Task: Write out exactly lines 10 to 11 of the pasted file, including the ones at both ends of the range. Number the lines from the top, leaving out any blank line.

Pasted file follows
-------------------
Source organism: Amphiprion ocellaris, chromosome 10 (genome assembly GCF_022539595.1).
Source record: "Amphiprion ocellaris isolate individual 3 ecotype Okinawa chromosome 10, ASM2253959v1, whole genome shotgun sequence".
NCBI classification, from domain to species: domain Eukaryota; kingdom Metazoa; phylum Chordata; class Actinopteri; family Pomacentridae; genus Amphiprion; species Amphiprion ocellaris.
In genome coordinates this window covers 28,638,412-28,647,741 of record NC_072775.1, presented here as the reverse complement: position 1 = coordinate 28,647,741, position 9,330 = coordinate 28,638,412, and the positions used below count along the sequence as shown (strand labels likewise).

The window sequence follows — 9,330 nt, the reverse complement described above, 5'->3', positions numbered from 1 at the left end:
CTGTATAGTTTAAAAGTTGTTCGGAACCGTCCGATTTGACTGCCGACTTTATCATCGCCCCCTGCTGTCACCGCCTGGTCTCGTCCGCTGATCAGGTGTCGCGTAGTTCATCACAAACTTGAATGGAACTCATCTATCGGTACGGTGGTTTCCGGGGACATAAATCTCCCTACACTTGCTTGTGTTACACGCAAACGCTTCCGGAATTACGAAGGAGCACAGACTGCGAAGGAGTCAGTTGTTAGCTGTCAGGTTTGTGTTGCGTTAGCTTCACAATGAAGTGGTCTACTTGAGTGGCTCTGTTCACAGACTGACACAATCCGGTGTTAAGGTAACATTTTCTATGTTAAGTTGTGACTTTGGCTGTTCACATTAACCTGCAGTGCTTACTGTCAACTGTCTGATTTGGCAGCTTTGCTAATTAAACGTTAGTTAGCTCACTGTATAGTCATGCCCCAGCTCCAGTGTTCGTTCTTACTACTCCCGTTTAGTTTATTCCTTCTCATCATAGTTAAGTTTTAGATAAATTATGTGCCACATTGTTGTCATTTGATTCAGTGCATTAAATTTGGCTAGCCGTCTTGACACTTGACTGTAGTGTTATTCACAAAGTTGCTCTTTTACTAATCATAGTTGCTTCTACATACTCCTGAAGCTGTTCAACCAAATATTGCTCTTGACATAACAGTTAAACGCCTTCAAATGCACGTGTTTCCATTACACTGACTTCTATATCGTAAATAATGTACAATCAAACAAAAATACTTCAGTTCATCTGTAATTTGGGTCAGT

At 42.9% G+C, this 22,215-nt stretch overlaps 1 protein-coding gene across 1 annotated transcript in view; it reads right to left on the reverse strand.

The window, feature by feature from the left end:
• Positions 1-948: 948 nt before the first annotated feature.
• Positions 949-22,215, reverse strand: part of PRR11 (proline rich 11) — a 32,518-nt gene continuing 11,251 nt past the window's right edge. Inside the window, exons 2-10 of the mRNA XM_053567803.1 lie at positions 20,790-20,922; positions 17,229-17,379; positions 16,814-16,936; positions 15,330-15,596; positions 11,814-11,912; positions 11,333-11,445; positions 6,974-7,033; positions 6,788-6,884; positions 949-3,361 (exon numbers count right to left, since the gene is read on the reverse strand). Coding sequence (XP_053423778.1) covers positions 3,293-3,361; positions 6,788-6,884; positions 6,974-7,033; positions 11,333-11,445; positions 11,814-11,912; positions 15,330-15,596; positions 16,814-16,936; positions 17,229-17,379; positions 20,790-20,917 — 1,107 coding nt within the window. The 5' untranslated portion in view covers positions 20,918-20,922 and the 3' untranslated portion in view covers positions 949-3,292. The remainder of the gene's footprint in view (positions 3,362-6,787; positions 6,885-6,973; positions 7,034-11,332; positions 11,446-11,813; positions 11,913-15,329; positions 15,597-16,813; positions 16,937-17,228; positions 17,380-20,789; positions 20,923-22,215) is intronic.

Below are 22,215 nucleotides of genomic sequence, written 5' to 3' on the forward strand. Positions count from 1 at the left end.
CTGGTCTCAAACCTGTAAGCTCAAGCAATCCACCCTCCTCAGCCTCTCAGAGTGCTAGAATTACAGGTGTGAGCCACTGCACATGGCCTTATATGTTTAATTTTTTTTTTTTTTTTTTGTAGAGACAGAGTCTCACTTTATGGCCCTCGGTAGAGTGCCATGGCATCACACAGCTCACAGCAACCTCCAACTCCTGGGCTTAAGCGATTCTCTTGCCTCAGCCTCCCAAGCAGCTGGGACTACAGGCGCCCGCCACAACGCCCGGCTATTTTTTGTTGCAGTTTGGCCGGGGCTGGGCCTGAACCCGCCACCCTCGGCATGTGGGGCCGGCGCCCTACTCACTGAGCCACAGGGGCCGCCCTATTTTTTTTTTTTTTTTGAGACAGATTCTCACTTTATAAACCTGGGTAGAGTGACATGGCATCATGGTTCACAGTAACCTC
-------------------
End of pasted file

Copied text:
• Positions 949-22,215, reverse strand: part of PRR11 (proline rich 11) — a 32,518-nt gene continuing 11,251 nt past the window's right edge. Inside the window, exons 2-10 of the mRNA XM_053567803.1 lie at positions 20,790-20,922; positions 17,229-17,379; positions 16,814-16,936; positions 15,330-15,596; positions 11,814-11,912; positions 11,333-11,445; positions 6,974-7,033; positions 6,788-6,884; positions 949-3,361 (exon numbers count right to left, since the gene is read on the reverse strand). Coding sequence (XP_053423778.1) covers positions 3,293-3,361; positions 6,788-6,884; positions 6,974-7,033; positions 11,333-11,445; positions 11,814-11,912; positions 15,330-15,596; positions 16,814-16,936; positions 17,229-17,379; positions 20,790-20,917 — 1,107 coding nt within the window. The 5' untranslated portion in view covers positions 20,918-20,922 and the 3' untranslated portion in view covers positions 949-3,292. The remainder of the gene's footprint in view (positions 3,362-6,787; positions 6,885-6,973; positions 7,034-11,332; positions 11,446-11,813; positions 11,913-15,329; positions 15,597-16,813; positions 16,937-17,228; positions 17,380-20,789; positions 20,923-22,215) is intronic.

Below are 22,215 nucleotides of genomic sequence, written 5' to 3' on the forward strand. Positions count from 1 at the left end.